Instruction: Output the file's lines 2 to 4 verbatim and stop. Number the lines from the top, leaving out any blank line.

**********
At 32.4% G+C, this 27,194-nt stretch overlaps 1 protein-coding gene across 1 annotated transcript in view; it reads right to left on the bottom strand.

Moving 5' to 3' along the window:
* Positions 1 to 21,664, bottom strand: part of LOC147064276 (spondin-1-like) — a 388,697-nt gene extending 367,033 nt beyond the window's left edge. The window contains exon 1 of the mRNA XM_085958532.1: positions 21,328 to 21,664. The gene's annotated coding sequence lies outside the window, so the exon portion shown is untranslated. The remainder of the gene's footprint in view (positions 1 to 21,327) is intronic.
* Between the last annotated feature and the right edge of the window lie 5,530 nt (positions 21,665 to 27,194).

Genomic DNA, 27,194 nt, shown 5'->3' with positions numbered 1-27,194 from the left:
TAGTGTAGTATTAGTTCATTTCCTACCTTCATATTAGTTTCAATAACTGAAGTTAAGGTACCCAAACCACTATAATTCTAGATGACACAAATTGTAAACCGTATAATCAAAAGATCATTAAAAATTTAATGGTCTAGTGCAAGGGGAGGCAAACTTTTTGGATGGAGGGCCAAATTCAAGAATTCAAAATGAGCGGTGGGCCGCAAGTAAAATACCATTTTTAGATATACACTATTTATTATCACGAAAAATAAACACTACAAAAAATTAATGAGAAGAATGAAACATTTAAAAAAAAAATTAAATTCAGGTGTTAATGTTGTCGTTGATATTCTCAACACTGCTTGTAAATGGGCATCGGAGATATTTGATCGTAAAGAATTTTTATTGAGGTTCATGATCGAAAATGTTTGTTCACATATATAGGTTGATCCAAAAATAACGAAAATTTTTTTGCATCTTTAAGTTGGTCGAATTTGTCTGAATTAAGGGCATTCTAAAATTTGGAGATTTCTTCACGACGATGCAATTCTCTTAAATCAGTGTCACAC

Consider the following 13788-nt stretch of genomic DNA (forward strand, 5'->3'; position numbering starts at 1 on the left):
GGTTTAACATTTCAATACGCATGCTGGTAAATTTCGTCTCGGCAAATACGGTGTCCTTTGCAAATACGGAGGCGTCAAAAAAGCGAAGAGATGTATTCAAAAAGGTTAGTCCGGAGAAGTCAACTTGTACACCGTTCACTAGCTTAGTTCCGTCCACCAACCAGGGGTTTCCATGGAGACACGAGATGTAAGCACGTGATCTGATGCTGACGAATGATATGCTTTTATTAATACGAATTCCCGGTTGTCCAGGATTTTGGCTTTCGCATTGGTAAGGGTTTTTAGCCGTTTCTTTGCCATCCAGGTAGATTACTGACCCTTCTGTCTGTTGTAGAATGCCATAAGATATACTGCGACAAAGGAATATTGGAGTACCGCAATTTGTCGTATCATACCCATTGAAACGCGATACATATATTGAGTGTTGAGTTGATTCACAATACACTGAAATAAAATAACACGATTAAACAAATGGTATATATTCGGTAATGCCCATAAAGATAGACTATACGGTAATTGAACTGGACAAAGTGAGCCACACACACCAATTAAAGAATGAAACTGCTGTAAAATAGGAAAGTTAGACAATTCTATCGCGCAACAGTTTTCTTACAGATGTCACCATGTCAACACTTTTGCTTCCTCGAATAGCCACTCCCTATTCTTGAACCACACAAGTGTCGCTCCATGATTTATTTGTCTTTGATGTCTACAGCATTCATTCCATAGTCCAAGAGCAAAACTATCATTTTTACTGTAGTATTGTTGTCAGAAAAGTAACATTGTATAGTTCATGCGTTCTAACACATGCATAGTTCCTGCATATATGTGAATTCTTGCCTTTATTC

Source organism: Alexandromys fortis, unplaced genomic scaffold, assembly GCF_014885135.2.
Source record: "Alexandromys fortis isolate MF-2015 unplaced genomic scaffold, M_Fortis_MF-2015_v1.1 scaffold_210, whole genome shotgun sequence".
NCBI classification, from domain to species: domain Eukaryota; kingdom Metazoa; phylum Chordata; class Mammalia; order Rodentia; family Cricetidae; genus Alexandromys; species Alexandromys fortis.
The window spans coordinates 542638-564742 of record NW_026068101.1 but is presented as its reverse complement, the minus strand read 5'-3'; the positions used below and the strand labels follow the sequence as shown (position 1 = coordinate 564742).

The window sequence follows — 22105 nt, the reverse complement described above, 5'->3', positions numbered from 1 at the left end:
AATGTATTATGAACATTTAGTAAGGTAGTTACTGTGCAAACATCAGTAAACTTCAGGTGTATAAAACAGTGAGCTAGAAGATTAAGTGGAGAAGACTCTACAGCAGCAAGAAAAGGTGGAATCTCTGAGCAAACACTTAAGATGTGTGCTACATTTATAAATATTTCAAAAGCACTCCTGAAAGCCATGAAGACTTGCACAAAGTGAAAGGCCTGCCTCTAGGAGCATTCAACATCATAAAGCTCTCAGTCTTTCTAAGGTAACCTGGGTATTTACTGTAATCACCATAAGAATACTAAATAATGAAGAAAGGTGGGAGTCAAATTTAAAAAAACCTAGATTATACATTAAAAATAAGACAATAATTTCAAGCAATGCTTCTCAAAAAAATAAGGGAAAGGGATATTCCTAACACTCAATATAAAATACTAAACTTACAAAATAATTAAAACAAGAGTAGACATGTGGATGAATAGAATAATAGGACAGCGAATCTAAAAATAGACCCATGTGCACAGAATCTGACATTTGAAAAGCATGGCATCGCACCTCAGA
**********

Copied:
Moving 5' to 3' along the window:
* Positions 1 to 21,664, bottom strand: part of LOC147064276 (spondin-1-like) — a 388,697-nt gene extending 367,033 nt beyond the window's left edge. The window contains exon 1 of the mRNA XM_085958532.1: positions 21,328 to 21,664. The gene's annotated coding sequence lies outside the window, so the exon portion shown is untranslated. The remainder of the gene's footprint in view (positions 1 to 21,327) is intronic.
* Between the last annotated feature and the right edge of the window lie 5,530 nt (positions 21,665 to 27,194).